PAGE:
Ho hum, another sex scandal involving a government official. Ho hum, another scandal about corrupt teachers. Just when it seems that corruption scandals can't get any more outrageous, along comes the strange saga of the International Biology Olympiad held two years ago, complete with grade tampering, visits to prostitutes and used condoms kept in a refrigerator. But there is nothing ho hum or laughable about the obsessive lengths some parents will go to ensure their child's educational successes and the enormous pressure this puts on students to live up to parental demands.
The Olympiad story is truly an "only in Taiwan" one, with quite a cast of characters. There are the parents who allegedly bribed one of the competi-tion's judges, by paying for him to visit a hostess club and have sex. To ensure the official kept his end up, the parents allegedly tapped their conversations with him and preserved a sample of his semen (the condom in the fridge). Then there is the high school biology teacher -- the alleged middleman in the deal. The story broke only because the teen who was the focus of such efforts didn't do as well as his parents wanted.
This sordid tale brings to mind the recent scandal in the US about a mother who faked IQ tests and pretended to be her son in phone calls in order to convince people that he was one of the youngest prodigies in history. The woman confessed to her elaborate deception only after her son, now eight-years old, attempted suicide because he was unable to cope with the pressure from her. Fortunately, his life was saved.
Such pressure -- and such suicide attempts -- are all too common here. The parental and social pressure on youngsters to excel so they can get into a top university is extreme. For decades the message to kids is that getting into a top university and getting a diploma is everything. In fact the more diplomas the merrier. They have been indoctrinated to believe that without an impressive education there is no chance to get ahead in life. Education is completely equated with social and economic mobility. But not just any kind of education will do -- the focus is on medicine, engineering and law. Interest and talent in almost anything else, especially sports, the arts and music, are discouraged by parents and teachers alike.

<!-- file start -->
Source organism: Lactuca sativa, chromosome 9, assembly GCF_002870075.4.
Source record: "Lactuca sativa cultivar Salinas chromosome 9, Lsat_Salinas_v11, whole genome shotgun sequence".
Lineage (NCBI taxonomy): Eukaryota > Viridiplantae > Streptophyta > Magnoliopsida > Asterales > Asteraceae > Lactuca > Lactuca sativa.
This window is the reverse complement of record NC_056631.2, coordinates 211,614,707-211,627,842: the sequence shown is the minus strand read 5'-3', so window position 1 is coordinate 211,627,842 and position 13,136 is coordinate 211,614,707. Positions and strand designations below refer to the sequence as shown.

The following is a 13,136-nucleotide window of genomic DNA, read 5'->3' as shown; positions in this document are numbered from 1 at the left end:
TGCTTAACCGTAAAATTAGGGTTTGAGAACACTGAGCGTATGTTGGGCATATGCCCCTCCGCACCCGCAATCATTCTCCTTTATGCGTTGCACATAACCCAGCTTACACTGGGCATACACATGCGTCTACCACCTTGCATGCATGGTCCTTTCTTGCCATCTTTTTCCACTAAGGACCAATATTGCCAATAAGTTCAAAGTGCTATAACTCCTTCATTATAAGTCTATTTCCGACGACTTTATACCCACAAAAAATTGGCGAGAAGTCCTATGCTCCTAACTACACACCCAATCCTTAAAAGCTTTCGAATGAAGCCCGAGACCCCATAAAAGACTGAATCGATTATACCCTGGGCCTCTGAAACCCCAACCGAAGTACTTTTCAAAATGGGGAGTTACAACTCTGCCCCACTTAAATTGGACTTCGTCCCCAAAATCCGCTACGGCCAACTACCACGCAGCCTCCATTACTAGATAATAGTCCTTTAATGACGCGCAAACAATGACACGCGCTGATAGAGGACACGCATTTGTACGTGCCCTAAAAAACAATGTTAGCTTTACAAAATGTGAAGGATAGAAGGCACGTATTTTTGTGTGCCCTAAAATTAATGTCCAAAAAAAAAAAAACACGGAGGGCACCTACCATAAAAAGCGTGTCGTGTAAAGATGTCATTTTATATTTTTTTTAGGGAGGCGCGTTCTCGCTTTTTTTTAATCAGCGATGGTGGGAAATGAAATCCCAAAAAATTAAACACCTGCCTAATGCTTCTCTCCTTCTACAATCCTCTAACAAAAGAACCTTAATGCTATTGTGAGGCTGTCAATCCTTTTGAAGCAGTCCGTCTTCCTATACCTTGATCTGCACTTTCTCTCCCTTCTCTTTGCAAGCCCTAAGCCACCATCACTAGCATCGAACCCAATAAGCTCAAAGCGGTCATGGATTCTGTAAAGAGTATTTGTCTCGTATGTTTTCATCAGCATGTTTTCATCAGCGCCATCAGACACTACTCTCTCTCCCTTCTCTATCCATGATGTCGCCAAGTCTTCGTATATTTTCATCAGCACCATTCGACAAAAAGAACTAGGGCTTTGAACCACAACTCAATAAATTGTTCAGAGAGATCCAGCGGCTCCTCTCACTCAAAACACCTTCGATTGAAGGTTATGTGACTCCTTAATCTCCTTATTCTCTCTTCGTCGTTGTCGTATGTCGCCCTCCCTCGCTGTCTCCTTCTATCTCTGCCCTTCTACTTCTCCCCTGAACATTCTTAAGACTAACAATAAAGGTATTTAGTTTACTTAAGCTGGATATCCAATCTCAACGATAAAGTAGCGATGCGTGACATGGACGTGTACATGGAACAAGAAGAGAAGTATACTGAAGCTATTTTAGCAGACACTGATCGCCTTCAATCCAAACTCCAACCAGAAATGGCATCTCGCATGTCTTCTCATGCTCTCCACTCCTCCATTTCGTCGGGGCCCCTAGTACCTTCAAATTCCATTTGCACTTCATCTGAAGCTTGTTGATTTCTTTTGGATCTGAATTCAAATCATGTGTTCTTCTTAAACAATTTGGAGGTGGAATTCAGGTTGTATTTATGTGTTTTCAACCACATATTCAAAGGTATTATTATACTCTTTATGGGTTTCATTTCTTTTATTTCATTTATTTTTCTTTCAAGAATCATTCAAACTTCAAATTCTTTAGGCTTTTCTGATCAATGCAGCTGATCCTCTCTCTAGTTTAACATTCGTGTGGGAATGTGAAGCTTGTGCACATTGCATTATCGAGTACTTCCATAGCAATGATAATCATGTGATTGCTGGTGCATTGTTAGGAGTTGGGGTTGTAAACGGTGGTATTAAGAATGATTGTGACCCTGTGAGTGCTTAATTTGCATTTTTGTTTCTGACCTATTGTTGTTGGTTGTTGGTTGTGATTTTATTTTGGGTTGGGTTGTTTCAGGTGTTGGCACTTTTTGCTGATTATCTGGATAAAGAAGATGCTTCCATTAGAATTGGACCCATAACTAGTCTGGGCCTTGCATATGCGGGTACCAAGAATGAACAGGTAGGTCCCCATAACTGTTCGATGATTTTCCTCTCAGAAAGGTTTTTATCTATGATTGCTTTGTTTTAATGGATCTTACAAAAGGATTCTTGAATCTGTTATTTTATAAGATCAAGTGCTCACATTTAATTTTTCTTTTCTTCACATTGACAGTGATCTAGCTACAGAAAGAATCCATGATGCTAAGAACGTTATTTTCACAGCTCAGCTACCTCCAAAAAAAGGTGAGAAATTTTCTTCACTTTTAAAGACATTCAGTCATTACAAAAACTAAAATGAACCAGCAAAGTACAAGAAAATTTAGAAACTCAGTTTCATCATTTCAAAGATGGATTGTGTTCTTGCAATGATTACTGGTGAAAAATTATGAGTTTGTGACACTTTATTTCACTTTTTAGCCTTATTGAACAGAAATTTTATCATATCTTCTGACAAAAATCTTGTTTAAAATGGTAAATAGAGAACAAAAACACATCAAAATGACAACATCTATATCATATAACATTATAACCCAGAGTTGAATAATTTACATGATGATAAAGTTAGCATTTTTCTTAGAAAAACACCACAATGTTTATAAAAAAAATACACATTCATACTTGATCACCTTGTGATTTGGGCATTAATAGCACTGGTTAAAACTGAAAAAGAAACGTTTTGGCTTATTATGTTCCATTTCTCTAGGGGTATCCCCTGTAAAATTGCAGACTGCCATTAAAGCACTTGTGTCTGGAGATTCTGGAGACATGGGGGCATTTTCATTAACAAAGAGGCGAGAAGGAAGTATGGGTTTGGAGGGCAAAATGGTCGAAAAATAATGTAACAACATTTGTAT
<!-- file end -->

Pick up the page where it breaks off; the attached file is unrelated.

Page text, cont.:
That parents want their children to succeed is natural. What is unnatural is when that success is measured solely in terms of academic achievement and money. The path to such success means a child's academic career is mapped out early on. So countless children are sent off to endless after-school math, English and other classes at cram schools, starting from elementary school onwards.
Parental domination continues into adulthood. Parents usually decide their children's university majors, complete or buy the works their children submit to various academic competitions, and do all they can to remove any obstacles to academic success. A child's individuality is completely ignored, making them overly dependent upon their parents or other authority figures and sorely lacking in problem-solving ability and a sense of responsibility.
Such children grow up to be the kind of parents their parents were -- unless they are strong enough to make an effort to break the cycle and risk upsetting their families. For many that means leaving Taiwan -- if they can afford to -- so that their children won't face the same academic nightmare.